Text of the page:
Disk utility - erase hard drive 7 times

Discussion in 'OS X El Capitan (10.11)' started by Vertigoo, Sep 21, 2015.

  1. Vertigoo macrumors newbie

    Joined:
    May 2, 2015
    #1
    I don't know if my question has been asked before, but can' t you choose anymore to securely erase the hard drive using the seven times overwrite method?? If not, I think I will stick with OS X Yosemite. Can anyone answer this question please?
     
  2. MacRobert10 macrumors 6502

    Joined:
    Nov 24, 2012
    #2
  3. MistrSynistr macrumors 6502a

    Joined:
    May 15, 2014
    #3
    CCleaner for MAC will come out and allow you to do this soon for El Capitan I'm sure. I think it offers up to 25 pass overwrite.
     
  4. beebarb macrumors 6502

    beebarb

    Joined:
    Sep 10, 2015
    #4
    So let me get this straight, just because supposedly SSDs don't need secure erase (claim not yet verified), they are going to screw over everyone with traditional and hybrid disks that're uncomfortable performing such tasks in the terminal?

    gg Apple, you managed to really irritate me.
    I don't want to have to use a magnet and sledgehammer to render data on failing traditional disks unrecoverable.
     
  5. asaggynoodle macrumors member

    asaggynoodle

    Joined:
    Sep 22, 2015
    #5

    You're correct. SSD's use an Encryption Key (Can't remember the name), that is randomly generated for the time that the data exists on the SSD. If you delete the Key, even with the data inside still being there it makes no logical sense as it has no method to encrypt the data to even make sense of how the data is stored.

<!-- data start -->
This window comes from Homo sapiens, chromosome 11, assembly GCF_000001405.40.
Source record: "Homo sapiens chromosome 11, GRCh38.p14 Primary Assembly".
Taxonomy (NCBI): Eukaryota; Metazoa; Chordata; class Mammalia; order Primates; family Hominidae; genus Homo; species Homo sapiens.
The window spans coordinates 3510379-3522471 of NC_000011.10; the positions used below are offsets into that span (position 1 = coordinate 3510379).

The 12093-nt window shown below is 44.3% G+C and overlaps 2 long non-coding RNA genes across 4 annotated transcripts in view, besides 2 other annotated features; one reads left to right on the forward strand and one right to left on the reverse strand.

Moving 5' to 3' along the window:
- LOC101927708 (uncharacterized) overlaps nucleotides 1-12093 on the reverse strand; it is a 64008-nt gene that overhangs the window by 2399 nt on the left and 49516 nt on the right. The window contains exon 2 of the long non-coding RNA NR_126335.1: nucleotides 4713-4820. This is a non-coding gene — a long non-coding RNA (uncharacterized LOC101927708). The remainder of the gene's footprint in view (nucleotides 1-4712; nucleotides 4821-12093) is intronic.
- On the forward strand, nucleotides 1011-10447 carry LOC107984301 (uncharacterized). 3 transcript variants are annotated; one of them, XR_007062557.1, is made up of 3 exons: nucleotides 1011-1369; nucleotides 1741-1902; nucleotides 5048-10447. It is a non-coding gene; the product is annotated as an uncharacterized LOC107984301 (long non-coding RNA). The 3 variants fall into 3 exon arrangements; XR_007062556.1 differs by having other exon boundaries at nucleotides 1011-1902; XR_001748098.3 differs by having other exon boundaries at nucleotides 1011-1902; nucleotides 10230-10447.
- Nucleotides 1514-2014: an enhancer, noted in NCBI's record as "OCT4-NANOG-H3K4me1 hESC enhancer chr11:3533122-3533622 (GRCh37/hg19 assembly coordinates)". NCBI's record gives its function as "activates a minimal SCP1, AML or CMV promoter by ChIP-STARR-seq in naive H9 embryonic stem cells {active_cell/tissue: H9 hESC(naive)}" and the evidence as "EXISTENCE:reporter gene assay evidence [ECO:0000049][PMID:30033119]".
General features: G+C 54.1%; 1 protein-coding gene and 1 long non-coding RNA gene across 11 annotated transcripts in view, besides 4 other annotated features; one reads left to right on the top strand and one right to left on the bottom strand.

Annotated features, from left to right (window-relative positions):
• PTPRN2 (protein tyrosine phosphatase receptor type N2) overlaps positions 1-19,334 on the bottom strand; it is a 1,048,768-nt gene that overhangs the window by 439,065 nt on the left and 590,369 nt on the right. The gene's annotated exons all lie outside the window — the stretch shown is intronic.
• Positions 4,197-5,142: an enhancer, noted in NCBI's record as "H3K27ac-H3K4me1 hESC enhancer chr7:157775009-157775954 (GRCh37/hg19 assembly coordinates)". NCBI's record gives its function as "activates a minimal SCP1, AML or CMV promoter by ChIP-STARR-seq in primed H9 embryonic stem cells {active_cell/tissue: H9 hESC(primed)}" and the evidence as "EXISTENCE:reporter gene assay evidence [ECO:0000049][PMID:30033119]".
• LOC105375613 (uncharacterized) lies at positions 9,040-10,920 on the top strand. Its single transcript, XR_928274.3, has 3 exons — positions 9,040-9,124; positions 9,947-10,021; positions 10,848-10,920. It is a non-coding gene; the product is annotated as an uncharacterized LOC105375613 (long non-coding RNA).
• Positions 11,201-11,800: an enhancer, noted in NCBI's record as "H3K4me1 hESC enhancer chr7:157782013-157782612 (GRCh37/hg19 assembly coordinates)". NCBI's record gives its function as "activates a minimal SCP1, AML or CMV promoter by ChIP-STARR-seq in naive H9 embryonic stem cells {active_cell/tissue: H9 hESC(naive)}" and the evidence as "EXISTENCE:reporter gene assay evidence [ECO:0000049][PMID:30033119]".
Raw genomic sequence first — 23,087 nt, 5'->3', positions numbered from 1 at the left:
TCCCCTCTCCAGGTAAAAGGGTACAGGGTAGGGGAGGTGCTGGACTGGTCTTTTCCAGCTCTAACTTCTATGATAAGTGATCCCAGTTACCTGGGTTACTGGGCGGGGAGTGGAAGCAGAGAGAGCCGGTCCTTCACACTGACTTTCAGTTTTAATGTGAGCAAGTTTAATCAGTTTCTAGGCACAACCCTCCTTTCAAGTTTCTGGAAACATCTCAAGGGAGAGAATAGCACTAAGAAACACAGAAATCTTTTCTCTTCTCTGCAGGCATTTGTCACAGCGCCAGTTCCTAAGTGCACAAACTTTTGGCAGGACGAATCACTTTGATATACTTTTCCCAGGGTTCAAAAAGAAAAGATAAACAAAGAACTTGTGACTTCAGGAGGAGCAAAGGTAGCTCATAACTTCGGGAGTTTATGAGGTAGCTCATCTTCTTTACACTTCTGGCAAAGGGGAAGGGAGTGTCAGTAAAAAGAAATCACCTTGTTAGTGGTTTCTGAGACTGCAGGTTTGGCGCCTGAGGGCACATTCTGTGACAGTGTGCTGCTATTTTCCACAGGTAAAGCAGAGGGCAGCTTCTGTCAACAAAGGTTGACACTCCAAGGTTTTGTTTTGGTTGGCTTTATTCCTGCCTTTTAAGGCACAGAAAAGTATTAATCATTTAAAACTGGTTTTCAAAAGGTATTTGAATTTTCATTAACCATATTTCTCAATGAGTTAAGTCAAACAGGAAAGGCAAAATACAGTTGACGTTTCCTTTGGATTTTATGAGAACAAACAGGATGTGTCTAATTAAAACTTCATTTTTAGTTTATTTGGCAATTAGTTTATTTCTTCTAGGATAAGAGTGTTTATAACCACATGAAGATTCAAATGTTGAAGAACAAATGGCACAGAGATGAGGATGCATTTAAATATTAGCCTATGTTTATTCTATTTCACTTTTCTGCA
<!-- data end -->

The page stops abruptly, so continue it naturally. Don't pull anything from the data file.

Basically, it's like having a Foreign traveler and a translator. If you kill the translator and kidnap the hostage to steal the information, it won't matter because you don't know what the foreigner is saying anyways. (Imagine that every person and translator has their own unique language).

    You should just download something like Boot and Nuke and just Option-Run it during boot up off of a bootable USB stick with the ISO burned onto it. You can perform beyond DOD grade formatting there.
     
  6. flowrider macrumors 601

    flowrider

    Joined:
    Nov 23, 2012
    #6
    As I reported in other threads, I downloaded the TechTool Pro Beta 8.03 this morning. I seems to be working fine on El Cap 10.11.1. It includes a setting for erasing a disk called "Wipe Data" that has options for the level of erasure you desire, sort of like the old Disk Utility.

    Lou
     
  7. beebarb macrumors 6502

    beebarb

    Joined:
    Sep 10, 2015
    #7
    @asaggynoodle While I know I can download Boot and Nuke, I'd rather not have to do so, especially for an external disk, as one wrong move with a bootable utility like that, and I could erase my main disk in error.

    There needs to be a way to do a secure erase within the booted OS X system.
     
  8. asaggynoodle macrumors member

    asaggynoodle

    Joined:
    Sep 22, 2015
    #8
    Oh, I was under the impression for some reason you only wanted to wipe your main disk.
    At any rate, it's pretty well documented which drives are which.
     
  9. KALLT macrumors 601

    Joined:
    Sep 23, 2008
    #9
    No, secure erase is still available for unencrypted HDDs. It has been relocated to the erase panel and will only appear when it can be used (it will not appear with SSDs and encrypted HDDs, both for reasons asaggynoodle stated. SSDs work differently and don’t need to be overwritten like regular HDDs):

    Screen Shot 2015-09-25 at 03.19.24.png Screen Shot 2015-09-25 at 03.19.34.png
     
  10. Lourdes macrumors newbie

    Joined:
    Aug 24, 2010
    #10
    Why would you want to a 7*overwrite? Data overwritten *once* is gone and not coming back, the myth that you have to make multiple passes has been utterly debunked.

    It was a speculative theory that when physically disassembling a drive and using a magnetic force microscopy you might be able to see what had been written in some locations since writes were not always in precisely the same location. Note that seeing a couple of 1's and 0's != recovering any data.

    It's nonsense and nobody has ever managed to do it, least of all on the drives of today which are thousands of times denser.

    http://www.vidarholen.net/~vidar/overwriting_hard_drive_data.pdf
    http://www.howtogeek.com/115573/htg-explains-why-you-only-have-to-wipe-a-disk-once-to-erase-it/
    etc
     

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